What if Russia is This Bad at Nuclear War, Too?
Questioning competence for Doomsday
Ongoing defeats in Ukraine have reopened discussion of a potential Russian nuclear response. Vladimir Putin surprised everyone by restarting his invasion of Ukraine in the first place, so it would be dangerous to put anything past him. Yet there are a number of reasons to expect that Putin will not “go nuclear.”
The video at this link is a pretty good summary of the arguments among the learned. Allow me to offer another: these are old weapons that have not been tested for decades in a country where everything military has been hollowed out by neglect, corruption, and the corrosive authoritarian culture of ass-covering.
We have seen just how bad Russia is at conventional war. So how bad are Russian nuclear forces?
Consider just one potential target, the Azovstal factory tunnel complex in Mariupol. Readers will by now be familiar with this fortress, a deep redoubt tying down Russian troops. Despite constant pounding from the heaviest artillery and missiles in the Russian Army, the Azov Battalion remains defiant and has fought off multiple attempts to storm their defenses.
Whereas that might seem a perfect target for a nuclear strike, the tunnel complex is in fact a Cold War nuclear bunker designed to resist a direct hit.
Nevertheless, let us set aside the caveats and imagine that a frustrated Russian Army uses a tactical nuclear weapon against the Azovstal fortress tomorrow. Putin would have to accept international consequences in advance, not least of all NATO intervention. This is only the “sticker price” of a nuclear strike, though.
Bear in mind that Russia cannot make a nuclear move without drawing the immediate attention of US strategic intelligence systems. Given the level of intelligence-sharing with Ukraine in this war, we would then expect the Air Force and air defenses to do something about it. They have already intercepted an impressive number of Russian missiles so far in this war.
Given all the above, here are five possible outcomes for Putin to consider:
The bomb might explode and end resistance
The bomb might explode, but not end resistance (oops)
The bomb might miss the target (embarrassing)
The bomb might get intercepted (very embarrassing)
The bomb might be a dud (dead of embarrassment)
Just one of these outcomes has anything in it that Putin might want. Four of the five are humiliating — and none of them is far-fetched.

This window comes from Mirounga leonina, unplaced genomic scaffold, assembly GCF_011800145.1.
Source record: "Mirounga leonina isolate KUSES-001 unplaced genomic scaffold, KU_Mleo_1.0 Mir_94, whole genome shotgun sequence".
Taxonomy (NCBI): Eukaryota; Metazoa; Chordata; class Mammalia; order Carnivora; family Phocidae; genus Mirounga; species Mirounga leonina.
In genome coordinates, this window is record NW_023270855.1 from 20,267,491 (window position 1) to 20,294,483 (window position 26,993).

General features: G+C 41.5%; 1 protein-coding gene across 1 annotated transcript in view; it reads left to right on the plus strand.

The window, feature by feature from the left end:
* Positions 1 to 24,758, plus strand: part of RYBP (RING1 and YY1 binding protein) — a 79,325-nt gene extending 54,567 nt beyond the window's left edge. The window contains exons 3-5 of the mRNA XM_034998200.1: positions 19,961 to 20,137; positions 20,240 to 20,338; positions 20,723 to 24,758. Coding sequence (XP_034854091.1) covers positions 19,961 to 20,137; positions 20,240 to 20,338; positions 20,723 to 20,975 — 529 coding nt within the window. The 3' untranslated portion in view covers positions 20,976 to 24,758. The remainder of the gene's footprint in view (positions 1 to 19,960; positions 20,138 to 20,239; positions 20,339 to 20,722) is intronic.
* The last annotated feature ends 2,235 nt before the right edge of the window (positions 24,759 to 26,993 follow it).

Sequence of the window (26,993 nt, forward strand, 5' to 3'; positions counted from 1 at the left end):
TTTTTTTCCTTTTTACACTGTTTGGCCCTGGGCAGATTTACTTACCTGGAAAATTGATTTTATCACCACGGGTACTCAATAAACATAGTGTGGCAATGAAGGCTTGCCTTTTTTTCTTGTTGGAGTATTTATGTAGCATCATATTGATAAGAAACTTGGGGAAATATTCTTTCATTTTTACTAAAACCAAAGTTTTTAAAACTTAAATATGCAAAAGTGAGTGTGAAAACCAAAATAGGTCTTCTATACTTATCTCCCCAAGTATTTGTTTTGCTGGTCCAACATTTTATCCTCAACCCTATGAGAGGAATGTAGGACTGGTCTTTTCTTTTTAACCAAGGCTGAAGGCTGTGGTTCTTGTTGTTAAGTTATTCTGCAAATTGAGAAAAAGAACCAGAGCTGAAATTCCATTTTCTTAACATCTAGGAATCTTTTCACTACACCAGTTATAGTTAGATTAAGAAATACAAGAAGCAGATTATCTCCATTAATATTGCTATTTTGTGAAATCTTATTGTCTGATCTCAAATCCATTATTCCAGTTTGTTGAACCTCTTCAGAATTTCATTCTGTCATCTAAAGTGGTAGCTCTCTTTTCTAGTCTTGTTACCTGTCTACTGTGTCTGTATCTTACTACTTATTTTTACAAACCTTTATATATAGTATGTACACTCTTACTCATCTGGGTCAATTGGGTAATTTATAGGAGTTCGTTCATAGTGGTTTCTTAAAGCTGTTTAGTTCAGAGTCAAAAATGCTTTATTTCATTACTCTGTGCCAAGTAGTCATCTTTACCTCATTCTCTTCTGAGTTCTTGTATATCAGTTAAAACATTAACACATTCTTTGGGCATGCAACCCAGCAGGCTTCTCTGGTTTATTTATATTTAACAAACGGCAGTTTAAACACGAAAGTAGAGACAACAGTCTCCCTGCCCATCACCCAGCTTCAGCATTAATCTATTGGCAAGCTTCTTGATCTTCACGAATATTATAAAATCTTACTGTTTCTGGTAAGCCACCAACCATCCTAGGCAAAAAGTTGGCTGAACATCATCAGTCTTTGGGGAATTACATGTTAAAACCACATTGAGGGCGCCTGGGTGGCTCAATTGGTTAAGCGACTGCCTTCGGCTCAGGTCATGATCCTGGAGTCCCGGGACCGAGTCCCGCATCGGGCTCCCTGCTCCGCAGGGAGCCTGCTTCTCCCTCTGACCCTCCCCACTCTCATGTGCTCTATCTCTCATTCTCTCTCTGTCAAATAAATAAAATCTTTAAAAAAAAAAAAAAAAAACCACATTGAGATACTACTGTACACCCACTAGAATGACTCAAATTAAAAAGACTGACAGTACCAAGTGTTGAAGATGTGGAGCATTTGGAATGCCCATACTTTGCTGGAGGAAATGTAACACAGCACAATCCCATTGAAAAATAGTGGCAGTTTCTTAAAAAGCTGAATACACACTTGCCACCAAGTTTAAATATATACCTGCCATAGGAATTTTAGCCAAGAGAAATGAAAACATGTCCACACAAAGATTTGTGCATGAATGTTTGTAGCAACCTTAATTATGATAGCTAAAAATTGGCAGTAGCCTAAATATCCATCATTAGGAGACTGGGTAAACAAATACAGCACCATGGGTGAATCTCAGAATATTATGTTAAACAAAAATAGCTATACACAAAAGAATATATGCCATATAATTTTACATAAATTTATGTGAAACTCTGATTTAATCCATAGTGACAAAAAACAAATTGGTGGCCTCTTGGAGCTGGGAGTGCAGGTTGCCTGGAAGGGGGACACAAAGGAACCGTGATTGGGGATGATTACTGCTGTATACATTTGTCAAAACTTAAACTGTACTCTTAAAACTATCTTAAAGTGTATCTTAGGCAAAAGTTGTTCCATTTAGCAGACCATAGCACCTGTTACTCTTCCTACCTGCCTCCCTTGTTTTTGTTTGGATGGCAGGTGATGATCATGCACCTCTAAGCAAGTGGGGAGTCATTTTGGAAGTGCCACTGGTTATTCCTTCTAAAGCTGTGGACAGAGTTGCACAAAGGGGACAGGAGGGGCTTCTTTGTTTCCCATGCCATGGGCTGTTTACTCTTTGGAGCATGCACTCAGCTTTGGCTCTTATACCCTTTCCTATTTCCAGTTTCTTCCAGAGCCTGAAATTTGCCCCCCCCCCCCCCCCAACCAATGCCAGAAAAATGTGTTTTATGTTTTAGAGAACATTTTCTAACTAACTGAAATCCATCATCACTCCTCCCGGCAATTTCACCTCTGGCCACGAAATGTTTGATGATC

In fact, the nuclear dud has an entire chapter in the technological history of the Cold War. Warhead reliability was such a real concern during the 1960s that it prompted the development of long-range nuclear missiles capable of throwing a dozen warheads or more at one time, shotgun-style, to ensure the destruction of a hard target such as a nuclear silo.
The Soviets never matched the accuracy of American rockets, so they had even more reason to adopt this approach. Criticized as “overkill,” these MIRVs (multiple independent reentry vehicles) helped raise Soviet and American nuclear warhead stockpiles into the tens of thousands.
Planners made a rough calculation that one in three warheads might malfunction or get intercepted on its way to the target. A rational risk assessment in the Kremlin might conclude the chances of some sort of failure are at least that high, and therefore unacceptable, now.
If the only way to ensure success is to use more than one warhead, increasing the risks and costs commensurately, a tactical nuke becomes a much less attractive option.
Events are also overtaking our scenario. The Russian Army reportedly balked at giving the Azov Battalion safe passage from the fortress in negotiations this week, then resumed trying (and failing) to enter the fortress or seal it off. Today, they are again negotiating the evacuation of wounded fighters via a Turkish ship. Perhaps a few thousand dead Russians from now, Putin’s army will reassess what a “win” looks like, and just let them go.
While I am not a nuclear strategist or a “game theory” mathematician, at this point, the probability of some other outcome at Azofstal seems much more likely to me than a Russian nuclear strike.
Now let us look afield for an alternative target. It is difficult to find any place on the battlefield where a tactical nuke would have desirable effects. Ukraine has mostly dispersed forces to prevent their destruction.
Like Mariupol, the site of the Azofstal factory complex, most of the places where Ukraine has significant force in the eastern half of the country are also places that Russia wants to have. Putin is hardly going to make his new real estate radioactive.
That leaves the western half of Ukraine, where the problems noted above are magnified. Ukraine enjoys air superiority here, raising the chances of a shootdown.
Inaccuracy becomes more problematic with distance. The yield of a tactical nuclear payload varies, but is usually smaller than the 1946 Test Baker (see photo). So if the Russian objective is actual destruction of a factory, bridge, marshalling yard, airstrip, etc, then it actually does matter whether the bomb hits close to the target, absurd as that sounds. Many of these targets are just as vulnerable to regular long-range munitions.
Even a nuclear dud would be worse in western Ukraine, for it would be in enemy hands, whereas a dud in Mariupol might at least be recovered by Russians.
Again, to use even a small nuke would risk direct western intervention. Putin cannot realistically imagine defeating NATO in a conventional war at this point. Nuclear weapons are supposed to be the final backstop for Russian national security. Expose even this institution as hollow, and Russia’s enemies will lose all fear of Moscow. Putin dares not take that risk.